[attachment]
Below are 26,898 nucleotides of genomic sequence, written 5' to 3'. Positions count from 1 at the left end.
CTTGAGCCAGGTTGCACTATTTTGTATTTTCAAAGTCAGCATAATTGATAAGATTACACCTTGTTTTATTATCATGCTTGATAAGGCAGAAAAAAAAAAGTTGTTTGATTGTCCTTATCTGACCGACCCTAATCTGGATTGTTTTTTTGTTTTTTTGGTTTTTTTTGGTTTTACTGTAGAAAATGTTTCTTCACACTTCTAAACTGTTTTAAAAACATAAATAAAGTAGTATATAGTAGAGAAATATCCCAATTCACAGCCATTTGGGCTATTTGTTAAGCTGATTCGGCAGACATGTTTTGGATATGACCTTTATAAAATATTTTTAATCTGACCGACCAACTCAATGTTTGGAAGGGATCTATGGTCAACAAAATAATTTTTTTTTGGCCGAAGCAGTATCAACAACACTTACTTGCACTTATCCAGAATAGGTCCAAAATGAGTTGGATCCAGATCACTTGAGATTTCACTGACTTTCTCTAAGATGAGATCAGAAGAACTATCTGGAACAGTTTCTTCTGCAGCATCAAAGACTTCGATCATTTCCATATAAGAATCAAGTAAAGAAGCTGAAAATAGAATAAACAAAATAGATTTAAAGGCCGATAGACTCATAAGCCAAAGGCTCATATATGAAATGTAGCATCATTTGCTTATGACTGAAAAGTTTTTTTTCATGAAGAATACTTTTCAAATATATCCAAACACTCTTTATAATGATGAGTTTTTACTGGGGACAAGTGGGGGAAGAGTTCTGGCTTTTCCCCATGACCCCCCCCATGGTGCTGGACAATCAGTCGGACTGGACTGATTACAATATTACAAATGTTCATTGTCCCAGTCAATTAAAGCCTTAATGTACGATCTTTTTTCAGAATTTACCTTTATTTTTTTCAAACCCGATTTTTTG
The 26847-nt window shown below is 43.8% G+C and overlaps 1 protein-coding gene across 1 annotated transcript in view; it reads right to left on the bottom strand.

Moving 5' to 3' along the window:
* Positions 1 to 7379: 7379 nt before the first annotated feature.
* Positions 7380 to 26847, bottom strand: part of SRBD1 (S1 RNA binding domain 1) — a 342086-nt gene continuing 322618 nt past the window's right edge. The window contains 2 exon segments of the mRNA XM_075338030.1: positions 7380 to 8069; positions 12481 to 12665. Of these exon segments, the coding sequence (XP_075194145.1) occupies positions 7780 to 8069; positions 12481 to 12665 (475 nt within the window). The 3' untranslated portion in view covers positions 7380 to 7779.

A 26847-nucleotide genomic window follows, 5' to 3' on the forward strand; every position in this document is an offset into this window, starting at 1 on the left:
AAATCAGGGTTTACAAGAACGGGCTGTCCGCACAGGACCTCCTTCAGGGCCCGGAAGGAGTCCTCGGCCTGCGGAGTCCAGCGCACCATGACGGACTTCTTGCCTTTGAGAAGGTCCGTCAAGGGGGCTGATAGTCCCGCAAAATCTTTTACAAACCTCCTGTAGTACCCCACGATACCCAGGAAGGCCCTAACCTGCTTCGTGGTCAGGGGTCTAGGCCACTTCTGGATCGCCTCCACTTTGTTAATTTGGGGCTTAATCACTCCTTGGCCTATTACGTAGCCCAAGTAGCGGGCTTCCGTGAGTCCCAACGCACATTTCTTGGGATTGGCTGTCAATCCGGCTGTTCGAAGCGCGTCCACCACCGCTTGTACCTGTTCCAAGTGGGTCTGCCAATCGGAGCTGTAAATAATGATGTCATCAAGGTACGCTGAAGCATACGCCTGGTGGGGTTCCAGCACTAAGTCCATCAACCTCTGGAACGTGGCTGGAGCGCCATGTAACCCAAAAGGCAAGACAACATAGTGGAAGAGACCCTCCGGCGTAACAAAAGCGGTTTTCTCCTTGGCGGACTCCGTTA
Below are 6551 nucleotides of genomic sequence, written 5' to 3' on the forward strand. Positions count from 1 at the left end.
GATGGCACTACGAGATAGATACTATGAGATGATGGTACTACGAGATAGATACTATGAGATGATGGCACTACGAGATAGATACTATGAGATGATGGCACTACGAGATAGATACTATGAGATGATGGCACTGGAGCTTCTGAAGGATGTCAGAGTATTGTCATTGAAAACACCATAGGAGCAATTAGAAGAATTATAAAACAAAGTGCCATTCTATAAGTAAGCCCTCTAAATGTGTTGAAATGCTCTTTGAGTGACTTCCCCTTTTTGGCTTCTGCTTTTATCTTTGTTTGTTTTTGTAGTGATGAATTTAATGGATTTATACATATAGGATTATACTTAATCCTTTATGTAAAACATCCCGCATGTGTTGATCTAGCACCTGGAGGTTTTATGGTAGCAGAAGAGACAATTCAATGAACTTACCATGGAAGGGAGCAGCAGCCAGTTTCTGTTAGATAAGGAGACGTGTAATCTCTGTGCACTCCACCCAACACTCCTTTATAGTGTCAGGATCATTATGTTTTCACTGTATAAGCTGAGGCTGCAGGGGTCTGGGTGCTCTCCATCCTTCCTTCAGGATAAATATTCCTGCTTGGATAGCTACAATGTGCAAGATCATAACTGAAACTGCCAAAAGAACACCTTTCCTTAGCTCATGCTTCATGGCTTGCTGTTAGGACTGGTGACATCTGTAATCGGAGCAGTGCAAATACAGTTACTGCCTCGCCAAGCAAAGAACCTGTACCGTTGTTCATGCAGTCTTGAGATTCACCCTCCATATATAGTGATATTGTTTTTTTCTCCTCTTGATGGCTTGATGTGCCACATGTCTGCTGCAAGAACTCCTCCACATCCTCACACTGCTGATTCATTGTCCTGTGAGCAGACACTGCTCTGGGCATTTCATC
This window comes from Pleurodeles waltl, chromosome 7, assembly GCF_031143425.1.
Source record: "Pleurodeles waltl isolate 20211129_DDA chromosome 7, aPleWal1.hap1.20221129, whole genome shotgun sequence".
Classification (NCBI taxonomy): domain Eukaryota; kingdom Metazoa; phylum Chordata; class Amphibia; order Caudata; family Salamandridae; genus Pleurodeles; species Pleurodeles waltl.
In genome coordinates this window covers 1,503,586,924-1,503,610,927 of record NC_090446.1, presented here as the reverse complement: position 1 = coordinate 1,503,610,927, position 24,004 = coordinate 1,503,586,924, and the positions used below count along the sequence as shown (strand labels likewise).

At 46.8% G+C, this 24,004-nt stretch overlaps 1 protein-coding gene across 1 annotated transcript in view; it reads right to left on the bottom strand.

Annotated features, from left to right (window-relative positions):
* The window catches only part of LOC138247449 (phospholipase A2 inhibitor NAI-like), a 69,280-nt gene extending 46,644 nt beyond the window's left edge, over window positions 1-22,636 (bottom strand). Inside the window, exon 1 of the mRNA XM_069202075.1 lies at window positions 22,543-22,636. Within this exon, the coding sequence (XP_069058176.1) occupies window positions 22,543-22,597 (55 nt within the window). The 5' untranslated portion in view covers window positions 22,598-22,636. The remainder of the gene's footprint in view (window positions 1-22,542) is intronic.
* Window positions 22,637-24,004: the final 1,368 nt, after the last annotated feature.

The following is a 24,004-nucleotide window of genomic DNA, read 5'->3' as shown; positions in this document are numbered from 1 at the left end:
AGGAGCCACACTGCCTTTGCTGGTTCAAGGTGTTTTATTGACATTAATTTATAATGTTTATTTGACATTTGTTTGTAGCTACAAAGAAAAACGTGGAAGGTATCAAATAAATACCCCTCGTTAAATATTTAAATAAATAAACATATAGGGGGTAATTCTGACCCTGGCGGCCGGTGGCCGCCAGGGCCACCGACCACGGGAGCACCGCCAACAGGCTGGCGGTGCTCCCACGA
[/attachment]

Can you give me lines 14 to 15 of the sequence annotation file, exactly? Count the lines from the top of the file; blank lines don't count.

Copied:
In genome coordinates this window covers 1,503,586,924-1,503,610,927 of record NC_090446.1, presented here as the reverse complement: position 1 = coordinate 1,503,610,927, position 24,004 = coordinate 1,503,586,924, and the positions used below count along the sequence as shown (strand labels likewise).

At 46.8% G+C, this 24,004-nt stretch overlaps 1 protein-coding gene across 1 annotated transcript in view; it reads right to left on the bottom strand.